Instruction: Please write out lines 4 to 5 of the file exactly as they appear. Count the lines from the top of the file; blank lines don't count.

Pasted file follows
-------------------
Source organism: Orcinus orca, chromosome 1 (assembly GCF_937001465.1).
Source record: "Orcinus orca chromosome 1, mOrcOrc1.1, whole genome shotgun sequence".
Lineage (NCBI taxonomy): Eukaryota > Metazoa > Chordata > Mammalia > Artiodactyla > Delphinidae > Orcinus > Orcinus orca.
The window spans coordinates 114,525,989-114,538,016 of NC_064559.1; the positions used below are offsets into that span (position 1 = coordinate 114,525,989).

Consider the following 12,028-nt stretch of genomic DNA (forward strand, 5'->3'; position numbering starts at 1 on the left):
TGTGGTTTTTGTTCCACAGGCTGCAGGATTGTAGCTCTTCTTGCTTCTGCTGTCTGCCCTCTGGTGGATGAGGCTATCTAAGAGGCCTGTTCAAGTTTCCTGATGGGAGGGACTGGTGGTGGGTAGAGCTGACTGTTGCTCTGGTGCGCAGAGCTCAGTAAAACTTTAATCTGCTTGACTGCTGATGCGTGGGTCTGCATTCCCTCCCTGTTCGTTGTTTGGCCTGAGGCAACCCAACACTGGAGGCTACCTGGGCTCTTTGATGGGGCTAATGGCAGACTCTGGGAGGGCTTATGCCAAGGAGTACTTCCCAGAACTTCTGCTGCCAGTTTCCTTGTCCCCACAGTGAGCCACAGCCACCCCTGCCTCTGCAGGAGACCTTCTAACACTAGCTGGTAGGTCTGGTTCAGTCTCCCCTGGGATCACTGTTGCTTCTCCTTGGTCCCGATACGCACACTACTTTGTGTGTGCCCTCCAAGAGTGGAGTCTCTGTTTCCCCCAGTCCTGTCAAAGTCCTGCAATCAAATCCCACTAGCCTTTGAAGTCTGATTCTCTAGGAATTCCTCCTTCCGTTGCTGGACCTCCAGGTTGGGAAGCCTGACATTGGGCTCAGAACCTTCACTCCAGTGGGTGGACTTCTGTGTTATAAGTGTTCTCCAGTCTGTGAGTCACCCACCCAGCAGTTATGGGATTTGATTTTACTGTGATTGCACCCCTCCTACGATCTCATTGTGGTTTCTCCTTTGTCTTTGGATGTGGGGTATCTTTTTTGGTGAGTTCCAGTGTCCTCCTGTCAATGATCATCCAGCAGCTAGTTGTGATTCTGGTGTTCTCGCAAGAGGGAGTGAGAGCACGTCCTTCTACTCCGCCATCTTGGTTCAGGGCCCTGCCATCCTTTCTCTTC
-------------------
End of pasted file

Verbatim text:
The window spans coordinates 114,525,989-114,538,016 of NC_064559.1; the positions used below are offsets into that span (position 1 = coordinate 114,525,989).

Consider the following 12,028-nt stretch of genomic DNA (forward strand, 5'->3'; position numbering starts at 1 on the left):